Dartmouth Student Interview w/ Aleemah Williams | Part 1: Find your Right Environment

Aleemah Williams ‘24 was raised in Charlotte, North Carolina and graduated from North Carolina Cyber Academy. At Dartmouth, Aleemah is currently pursuing a modified major of Government (with a heavy emphasis on International Relations and Comparative Politics) and Physics while minoring in International Studies (and potentially Public Policy). During her high school career, Aleemah has held several internships with Superior court judges, private attorneys and state representatives. Aleemah is currently on Dartmouth’s varsity women’s rugby team where she is both a player and a member of the of the leadership team and participates in multiple organizations on campus such as Al-Nur, Dartmouth Women in Law and Politics, serves as member on the DP2 Inclusive Excellence Council, and has participated in the Leadership Lab at Dartmouth. After graduation, Aleemah plans to attend law school and become a practicing international attorney. Key points Aleemah shares: "The students here are amazing. The professors are amazing. And if you just have a random conversation, it's you just see how lucky you are to be surrounded by these amazing and brilliant minds." "Find out what feels comfortable for you. When you're making this [college] decision, don't base your decision on what other individuals want you to do." Q; What do you think made you stand out to Dartmouth in particular? A: How I would say I stood out would have to do with my varied interests and the opportunities that I was exposed to. And so one thing would be just like, my passion for helping others, which I know is a very basic answer, but it's more so what I did. I tried to help others in a way where diversity was always one thing that I emphasized. "I would coach middle school kids so they'd see what a hijab Muslim looks like, and okay, this Muslim is also coaching us, you know, she's also a really good rugby player and making sure that I stand out in the way that I carried myself. " One thing that did help was my interview went great. I really bonded with the interviewer. And so I think that's one thing that helped me stand out and identify this shared passion for Dartmouth and showed I would be a good fit for Dartmouth. That was one thing in addition to exposure and diversity. Another thing was that I wrote them an extra letter talking about how much I love Dartmouth and how I wanted to be one of the alumnae there. I wanted to have the same opportunities that amazing women like Shonda Rhimes, you know, Leah Daughtry, and so many other women have had that opportunity. That's what I wanted. I was saying I loved to contribute to campus in so many ways. I think that letter definitely made me stand out. I had an amazing quote in there — I can't think of it right now — but that letter, and just how unique my application as a whole was, helped me. For instance, I decided to write my essay on Lilo and Stitch and not a lot of individuals do that. So just like that, coupled with everything else kind of made me stand out, in my opinion. Q: You mentioned that many schools recruited you to play rugby, yet you chose to go to Dartmouth although they didn’t recruit you. You also mentioned this is because the school has been a childhood dream. Was this any easy decision to make? A: Honestly, it was a pretty easy decision. I did have offers from other places, but I knew if I get into Dartmouth, I want to do that on my own accord, based on my academic success. So I never put forward a recruitment application, and whatnot. And with other colleges, usually Ivy Leagues or rugby schools that are in the northeast, or even in the north or the West Coast, they do not recruit from the southeast. In my case, my high school rugby program was just booming, we're doing great, we're running, all these festivals are winning all these tournaments, yada, yada, all these games. And so we kind of put ourselves on the spot, which is why at least in my senior class, we had so many offers compared to the class before us. And I decided no, these schools are great, but I love Dartmouth and I did attend a camp at Dartmouth and then after I talked to their coaches, it was like Dartmouth became my dream. But I decided I wanted to get in based on my own success, as opposed to being recruited athlete. I have so much respect for recruited athletes, and everything that they do, but I just wanted to, I guess separate my academic success from my athletic success. In a way, I don't know if that makes sense — I got myself in, as opposed to having extra support. "And if you just have a random conversation, it's you just see how lucky you are to be surrounded by these amazing and brilliant minds." ~ Williams '24 Q: What type of student do you think would fit going to Dartmouth? A: I will say that Dartmouth is just an amazing place. I just have so many amazing peers. I have a friend from South Korea, I have a friend from Boston, he's like, the US debate champion. I know people who are from New Zealand and or individuals from Singapore who actually competed and played for the Singapore team, I believe, just they're so amazing. They all have these different interests. And you know, it's always amazing being surrounded by such amazing people, but also having that social aspect. Yes, we're an Ivy League, but we also understand that we're still growing and developing, and so it's fun to get all your work out. But it's also fun to socialize with your friends at the same time. There's a balance between the two. The students here are amazing. The professors are amazing. And if you just have a random conversation, it's you just see how lucky you are to be surrounded by these amazing and brilliant minds. Q: What would you tell students that are stressing about college right now? A: For me, personally, I tend to not stress. I like to just relax and understand that things happen even if I've worked for it. And if I don't get it, I can always work harder next time around, which is kind of what I did with being admitted regular decision as opposed to early decision. But I would suggest finding a school that you're passionate about, going on a few tours, but in addition to going on tours, randomly talk to students, because tour guides will always just really hype up their school. And if you're a recruited athlete, go out of your way to talk to some students on the team. Of course, in regards to the NCAA policy, also talk to students at the school that isn't associated with the team just to get different perspectives. Reach out to the professors in areas that you're interested in, and also just tour the school on your own in addition to that, so make sure that you like the food, you like the people, you've liked the classes, you like the location because Dartmouth is isolated. Literally, we're in the middle of the woods and our phrase is, “Welcome to the woods." I say this because there are students here who are uncomfortable with that, but I would suggest that high school students who are currently looking at colleges visit the location and see, hey, I would like to be in the suburbs, or I would like to be in the woods, or I would like to be in a city. Find out what feels comfortable for you. When you're making this decision, don't base your decision on what other individuals want you to do. You're going to be in college for the next two to four years, depending on where you're at with your life. And this is about you being happy. So you might be recruited to, let's say, Boston University, but your dream is to go to a school like Queens University in Charlotte, go ahead and do whatever makes you happy, not other individuals around you. The last thing I'll say is, as an undergrad, although it's a college and not necessarily considered a university, it does have a grad school program. Because the grad school program is so small, most of the research that the professors do, their research assistants are usually undergraduate students. It's so amazing, like one of my friends is studying Lyme disease with the geography department and it's just so interesting. You never know what you could do. You can also work for the business school or the medical school. They spend so much money on databases for us to access so we can connect and have access to endless amounts of research. In addition to that, we have access to information about NGOs that we might be interested in. We have the opportunity to contact them. That's one thing that makes Dartmouth stand out. In addition to that, it's the support from the professors in smaller classes and a more personalized experience. It really helps. That’s when you know that your professor actually cares about you. It definitely helps with your performance and your overall experience. Q: What are some unique opportunities offered by Dartmouth? A: The networking is amazing — they have something similar to an alumni database. They have one for all students, and they have one for athletes. I'm lucky enough to be in the one that's for athletes. You go in there and you can connect with alumni who are in a place that you want to be and are active in your current or your future career goal. We have something called the career professional development center. and they work with you on applications and essays. They also connect you with internship opportunities or research opportunities. Some of the programs that they put on are just like remarkable and amazing. We also have this one department where they will help you finance your internship. It's a very competitive program, but if you're accepted or admitted into the program, they will connect you with a nonprofit organization that you can work with for the whole summer. It's a really rewarding experience from what I understand. If you're not placed with one of these pre-existing programs, or NGOs, then you can create your own internship opportunity and go to this department, and they will finance you as well. Moreover, Dr. Seuss is a famous alumnus that went to Dartmouth, so we have a medical school named after him. We have some of his original works in our library. In addition to his original works, we have books that are over 100 years old. We can go in there and we can actually touch and read the books. There's just all these opportunities. The last thing I'll say is, as an undergrad, although it's a college and not necessarily considered a university, it does have a grad school program. Because the grad school program is so small, most of the research that the professors do, their research assistants are usually undergraduate students. It's so amazing, like one of my friends is studying Lyme disease with the geography department and it's just so interesting. You never know what you could do. You can also work for the business school or the medical school. They spend so much money on databases for us to access so we can connect and have access to endless amounts of research. In addition to that, we have access to information about NGOs that we might be interested in. We have the opportunity to contact them. That's one thing that makes Dartmouth stand out. In addition to that, it's the support from the professors in smaller classes and a more personalized experience. It really helps. That’s when you know that your professor actually cares about you. It definitely helps with your performance and your overall experience. Thanks for reading! If you were interested in this article, read more about College Life Find the rest of Aleemah's advice here. Have more questions based on what you’ve read or any you would like us to ask alumni? Submit them here! Subscribe to our newsletter AlumniAlert to stay updated on interviews like Aleemah's!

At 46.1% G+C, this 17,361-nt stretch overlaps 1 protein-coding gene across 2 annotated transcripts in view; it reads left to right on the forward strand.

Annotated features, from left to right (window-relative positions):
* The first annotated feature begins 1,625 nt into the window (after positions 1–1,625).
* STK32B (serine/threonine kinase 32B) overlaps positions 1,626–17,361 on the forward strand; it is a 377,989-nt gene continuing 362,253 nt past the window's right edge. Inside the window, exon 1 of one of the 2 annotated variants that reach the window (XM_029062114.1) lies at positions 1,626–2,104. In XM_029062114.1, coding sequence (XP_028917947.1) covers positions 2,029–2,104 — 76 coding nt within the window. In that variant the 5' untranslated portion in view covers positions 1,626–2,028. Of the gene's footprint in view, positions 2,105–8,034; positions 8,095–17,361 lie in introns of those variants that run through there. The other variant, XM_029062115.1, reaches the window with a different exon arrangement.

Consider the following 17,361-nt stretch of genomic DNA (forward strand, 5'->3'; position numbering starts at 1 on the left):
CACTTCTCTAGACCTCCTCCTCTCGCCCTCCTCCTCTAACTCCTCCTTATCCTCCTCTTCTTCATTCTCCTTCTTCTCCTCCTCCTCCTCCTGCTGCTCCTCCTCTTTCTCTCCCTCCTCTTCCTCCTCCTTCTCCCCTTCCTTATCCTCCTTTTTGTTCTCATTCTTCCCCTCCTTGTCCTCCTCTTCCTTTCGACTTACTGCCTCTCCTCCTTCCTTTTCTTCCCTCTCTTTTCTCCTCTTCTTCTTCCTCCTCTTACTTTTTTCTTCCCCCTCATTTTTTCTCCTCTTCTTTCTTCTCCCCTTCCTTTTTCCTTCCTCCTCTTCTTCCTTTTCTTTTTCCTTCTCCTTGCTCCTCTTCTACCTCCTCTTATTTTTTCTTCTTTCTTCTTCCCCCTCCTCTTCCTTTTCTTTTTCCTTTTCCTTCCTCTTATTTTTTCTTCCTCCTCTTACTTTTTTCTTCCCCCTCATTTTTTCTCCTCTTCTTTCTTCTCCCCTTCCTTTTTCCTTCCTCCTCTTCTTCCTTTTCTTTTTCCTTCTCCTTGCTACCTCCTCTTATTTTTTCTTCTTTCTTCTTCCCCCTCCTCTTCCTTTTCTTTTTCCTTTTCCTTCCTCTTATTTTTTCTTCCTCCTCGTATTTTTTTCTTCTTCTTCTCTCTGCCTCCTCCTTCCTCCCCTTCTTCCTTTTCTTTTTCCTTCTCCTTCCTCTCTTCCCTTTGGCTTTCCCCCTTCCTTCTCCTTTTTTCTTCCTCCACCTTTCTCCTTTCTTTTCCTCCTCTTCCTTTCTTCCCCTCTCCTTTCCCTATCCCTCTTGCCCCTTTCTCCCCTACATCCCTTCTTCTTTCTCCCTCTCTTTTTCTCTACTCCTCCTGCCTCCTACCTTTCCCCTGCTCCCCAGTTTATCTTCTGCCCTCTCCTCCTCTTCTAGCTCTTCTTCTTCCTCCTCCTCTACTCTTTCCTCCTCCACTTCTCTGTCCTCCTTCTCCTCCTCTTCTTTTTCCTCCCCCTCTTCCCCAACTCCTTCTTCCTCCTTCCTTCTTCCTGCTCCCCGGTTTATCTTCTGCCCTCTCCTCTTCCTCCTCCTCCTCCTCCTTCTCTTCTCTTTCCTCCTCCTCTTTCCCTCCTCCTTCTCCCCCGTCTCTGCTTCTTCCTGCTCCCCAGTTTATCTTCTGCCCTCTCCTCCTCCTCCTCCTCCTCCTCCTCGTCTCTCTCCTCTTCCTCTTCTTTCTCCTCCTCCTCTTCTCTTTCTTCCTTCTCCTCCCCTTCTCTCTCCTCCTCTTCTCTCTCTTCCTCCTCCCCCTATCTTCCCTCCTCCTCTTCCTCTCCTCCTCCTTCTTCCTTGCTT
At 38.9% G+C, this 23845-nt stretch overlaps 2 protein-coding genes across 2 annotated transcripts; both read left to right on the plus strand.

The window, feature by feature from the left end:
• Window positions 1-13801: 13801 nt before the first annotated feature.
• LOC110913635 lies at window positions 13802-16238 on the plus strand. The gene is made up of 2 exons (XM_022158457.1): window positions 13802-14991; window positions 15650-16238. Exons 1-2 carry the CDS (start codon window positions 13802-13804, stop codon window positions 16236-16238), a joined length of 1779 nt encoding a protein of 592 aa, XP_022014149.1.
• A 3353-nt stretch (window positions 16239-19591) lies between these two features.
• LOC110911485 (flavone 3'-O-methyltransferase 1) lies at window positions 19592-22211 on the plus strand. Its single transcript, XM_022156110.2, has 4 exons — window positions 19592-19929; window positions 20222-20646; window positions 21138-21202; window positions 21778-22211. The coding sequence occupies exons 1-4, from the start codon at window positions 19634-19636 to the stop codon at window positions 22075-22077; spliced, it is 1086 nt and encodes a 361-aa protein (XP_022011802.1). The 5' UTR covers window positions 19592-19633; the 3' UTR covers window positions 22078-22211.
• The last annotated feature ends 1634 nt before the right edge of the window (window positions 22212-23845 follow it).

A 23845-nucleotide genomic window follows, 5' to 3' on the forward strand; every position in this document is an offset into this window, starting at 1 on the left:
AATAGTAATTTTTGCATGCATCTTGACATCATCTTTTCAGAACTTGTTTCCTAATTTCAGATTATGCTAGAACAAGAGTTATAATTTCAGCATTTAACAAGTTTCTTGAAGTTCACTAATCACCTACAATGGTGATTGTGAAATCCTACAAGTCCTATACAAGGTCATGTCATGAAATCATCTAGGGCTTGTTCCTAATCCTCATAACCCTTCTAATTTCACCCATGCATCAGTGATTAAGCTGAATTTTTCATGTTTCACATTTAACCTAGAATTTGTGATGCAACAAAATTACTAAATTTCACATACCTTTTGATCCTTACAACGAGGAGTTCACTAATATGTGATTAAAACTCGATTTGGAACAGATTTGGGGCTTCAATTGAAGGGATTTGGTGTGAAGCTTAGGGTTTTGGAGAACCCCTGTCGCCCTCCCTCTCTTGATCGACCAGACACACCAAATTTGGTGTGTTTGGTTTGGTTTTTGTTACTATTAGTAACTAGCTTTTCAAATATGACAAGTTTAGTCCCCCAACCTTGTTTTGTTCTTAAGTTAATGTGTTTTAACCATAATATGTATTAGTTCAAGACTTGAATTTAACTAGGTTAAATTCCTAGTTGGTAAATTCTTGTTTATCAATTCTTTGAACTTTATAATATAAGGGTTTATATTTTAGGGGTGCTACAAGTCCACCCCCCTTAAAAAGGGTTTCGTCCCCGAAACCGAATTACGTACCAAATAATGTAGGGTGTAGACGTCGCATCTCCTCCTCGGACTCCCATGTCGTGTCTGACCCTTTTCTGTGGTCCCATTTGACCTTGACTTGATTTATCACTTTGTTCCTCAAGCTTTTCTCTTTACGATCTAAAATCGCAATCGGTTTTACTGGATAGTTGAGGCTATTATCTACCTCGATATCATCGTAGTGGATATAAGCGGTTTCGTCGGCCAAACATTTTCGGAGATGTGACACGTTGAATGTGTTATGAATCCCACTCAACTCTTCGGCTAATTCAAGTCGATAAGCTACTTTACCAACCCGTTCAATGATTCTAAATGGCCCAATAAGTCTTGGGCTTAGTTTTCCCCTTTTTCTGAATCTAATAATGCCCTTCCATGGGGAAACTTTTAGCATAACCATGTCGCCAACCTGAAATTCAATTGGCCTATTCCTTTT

Dartmouth Student Interview w/ Aleemah Williams | Part 1: Find your Right Environment

Aleemah Williams ‘24 was raised in Charlotte, North Carolina and graduated from North Carolina Cyber Academy. At Dartmouth, Aleemah is...